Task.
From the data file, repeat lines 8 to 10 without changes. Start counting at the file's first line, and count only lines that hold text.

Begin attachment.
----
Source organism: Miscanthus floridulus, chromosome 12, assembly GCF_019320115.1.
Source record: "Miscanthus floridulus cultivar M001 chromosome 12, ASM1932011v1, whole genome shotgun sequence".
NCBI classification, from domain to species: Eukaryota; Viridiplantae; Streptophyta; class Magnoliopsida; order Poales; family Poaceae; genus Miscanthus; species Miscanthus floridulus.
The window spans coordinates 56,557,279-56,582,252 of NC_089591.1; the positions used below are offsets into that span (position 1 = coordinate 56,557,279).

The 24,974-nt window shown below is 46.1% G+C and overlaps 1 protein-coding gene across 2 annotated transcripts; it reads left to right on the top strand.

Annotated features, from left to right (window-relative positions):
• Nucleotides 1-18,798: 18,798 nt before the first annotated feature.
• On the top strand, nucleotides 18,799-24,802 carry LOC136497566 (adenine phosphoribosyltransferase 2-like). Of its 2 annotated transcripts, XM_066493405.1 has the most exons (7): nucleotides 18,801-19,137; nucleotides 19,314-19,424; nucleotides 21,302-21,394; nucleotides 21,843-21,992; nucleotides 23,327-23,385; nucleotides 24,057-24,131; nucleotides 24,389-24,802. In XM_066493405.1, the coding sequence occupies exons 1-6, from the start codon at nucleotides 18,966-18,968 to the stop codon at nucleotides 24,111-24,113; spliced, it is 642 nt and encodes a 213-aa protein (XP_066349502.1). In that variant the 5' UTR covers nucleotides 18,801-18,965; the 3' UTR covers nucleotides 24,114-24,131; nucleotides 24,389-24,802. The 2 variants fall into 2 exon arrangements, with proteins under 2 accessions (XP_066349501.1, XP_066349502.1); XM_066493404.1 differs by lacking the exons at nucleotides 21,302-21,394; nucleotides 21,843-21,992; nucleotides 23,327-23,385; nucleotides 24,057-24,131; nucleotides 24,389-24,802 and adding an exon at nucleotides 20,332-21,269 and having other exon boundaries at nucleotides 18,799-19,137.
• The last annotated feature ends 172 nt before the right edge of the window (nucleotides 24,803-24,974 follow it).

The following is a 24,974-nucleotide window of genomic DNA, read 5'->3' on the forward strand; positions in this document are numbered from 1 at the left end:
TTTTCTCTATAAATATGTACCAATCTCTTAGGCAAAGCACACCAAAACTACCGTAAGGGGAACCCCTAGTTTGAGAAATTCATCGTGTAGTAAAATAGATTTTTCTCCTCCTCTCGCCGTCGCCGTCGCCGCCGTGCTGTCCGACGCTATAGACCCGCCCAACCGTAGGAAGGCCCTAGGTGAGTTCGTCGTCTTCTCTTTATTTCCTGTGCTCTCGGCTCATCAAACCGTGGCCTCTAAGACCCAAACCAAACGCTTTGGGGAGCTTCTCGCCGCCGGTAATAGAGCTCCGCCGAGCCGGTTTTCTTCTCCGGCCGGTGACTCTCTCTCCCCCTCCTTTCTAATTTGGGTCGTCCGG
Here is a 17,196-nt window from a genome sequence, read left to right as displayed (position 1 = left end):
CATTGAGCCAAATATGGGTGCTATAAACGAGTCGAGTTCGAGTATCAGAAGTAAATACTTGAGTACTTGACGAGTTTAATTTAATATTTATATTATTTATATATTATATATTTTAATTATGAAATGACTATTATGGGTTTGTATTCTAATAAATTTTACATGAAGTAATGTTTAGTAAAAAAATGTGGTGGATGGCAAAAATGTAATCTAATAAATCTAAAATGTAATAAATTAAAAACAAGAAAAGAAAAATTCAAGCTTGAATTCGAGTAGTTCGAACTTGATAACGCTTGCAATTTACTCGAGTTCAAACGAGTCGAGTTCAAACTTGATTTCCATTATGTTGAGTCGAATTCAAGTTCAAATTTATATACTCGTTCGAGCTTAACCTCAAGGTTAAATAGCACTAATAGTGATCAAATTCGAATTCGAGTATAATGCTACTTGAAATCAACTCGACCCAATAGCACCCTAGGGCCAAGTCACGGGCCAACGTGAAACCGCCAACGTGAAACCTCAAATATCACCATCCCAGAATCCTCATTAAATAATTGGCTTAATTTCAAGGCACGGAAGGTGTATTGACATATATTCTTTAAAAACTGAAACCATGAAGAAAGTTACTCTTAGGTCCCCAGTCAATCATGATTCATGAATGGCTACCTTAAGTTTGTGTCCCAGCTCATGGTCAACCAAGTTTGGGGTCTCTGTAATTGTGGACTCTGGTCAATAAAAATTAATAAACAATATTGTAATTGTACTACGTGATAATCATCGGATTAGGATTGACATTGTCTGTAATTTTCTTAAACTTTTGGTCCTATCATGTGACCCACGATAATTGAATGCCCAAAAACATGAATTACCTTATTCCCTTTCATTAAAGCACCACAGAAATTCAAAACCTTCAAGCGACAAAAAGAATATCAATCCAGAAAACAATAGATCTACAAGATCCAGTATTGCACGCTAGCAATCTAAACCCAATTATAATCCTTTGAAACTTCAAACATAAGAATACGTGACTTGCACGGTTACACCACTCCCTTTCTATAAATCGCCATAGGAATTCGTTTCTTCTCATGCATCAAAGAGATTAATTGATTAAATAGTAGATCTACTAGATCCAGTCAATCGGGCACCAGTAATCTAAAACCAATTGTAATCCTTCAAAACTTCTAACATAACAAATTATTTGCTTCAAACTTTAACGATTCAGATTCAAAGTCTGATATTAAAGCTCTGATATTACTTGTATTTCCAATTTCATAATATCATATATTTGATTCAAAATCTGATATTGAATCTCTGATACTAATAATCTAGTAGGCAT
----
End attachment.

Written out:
• On the top strand, nucleotides 18,799-24,802 carry LOC136497566 (adenine phosphoribosyltransferase 2-like). Of its 2 annotated transcripts, XM_066493405.1 has the most exons (7): nucleotides 18,801-19,137; nucleotides 19,314-19,424; nucleotides 21,302-21,394; nucleotides 21,843-21,992; nucleotides 23,327-23,385; nucleotides 24,057-24,131; nucleotides 24,389-24,802. In XM_066493405.1, the coding sequence occupies exons 1-6, from the start codon at nucleotides 18,966-18,968 to the stop codon at nucleotides 24,111-24,113; spliced, it is 642 nt and encodes a 213-aa protein (XP_066349502.1). In that variant the 5' UTR covers nucleotides 18,801-18,965; the 3' UTR covers nucleotides 24,114-24,131; nucleotides 24,389-24,802. The 2 variants fall into 2 exon arrangements, with proteins under 2 accessions (XP_066349501.1, XP_066349502.1); XM_066493404.1 differs by lacking the exons at nucleotides 21,302-21,394; nucleotides 21,843-21,992; nucleotides 23,327-23,385; nucleotides 24,057-24,131; nucleotides 24,389-24,802 and adding an exon at nucleotides 20,332-21,269 and having other exon boundaries at nucleotides 18,799-19,137.
• The last annotated feature ends 172 nt before the right edge of the window (nucleotides 24,803-24,974 follow it).

The following is a 24,974-nucleotide window of genomic DNA, read 5'->3' on the forward strand; positions in this document are numbered from 1 at the left end: